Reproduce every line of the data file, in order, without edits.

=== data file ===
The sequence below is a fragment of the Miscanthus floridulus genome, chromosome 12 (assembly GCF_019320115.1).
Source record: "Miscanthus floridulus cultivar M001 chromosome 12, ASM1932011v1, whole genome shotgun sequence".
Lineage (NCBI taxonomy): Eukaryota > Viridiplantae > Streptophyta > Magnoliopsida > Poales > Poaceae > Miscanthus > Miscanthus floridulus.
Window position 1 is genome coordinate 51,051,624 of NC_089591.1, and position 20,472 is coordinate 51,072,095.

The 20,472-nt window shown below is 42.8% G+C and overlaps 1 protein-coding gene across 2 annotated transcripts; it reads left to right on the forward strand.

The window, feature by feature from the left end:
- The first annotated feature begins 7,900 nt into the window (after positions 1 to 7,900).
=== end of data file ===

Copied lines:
The sequence below is a fragment of the Miscanthus floridulus genome, chromosome 12 (assembly GCF_019320115.1).
Source record: "Miscanthus floridulus cultivar M001 chromosome 12, ASM1932011v1, whole genome shotgun sequence".
Lineage (NCBI taxonomy): Eukaryota > Viridiplantae > Streptophyta > Magnoliopsida > Poales > Poaceae > Miscanthus > Miscanthus floridulus.
Window position 1 is genome coordinate 51,051,624 of NC_089591.1, and position 20,472 is coordinate 51,072,095.

The 20,472-nt window shown below is 42.8% G+C and overlaps 1 protein-coding gene across 2 annotated transcripts; it reads left to right on the forward strand.

The window, feature by feature from the left end:
- The first annotated feature begins 7,900 nt into the window (after positions 1 to 7,900).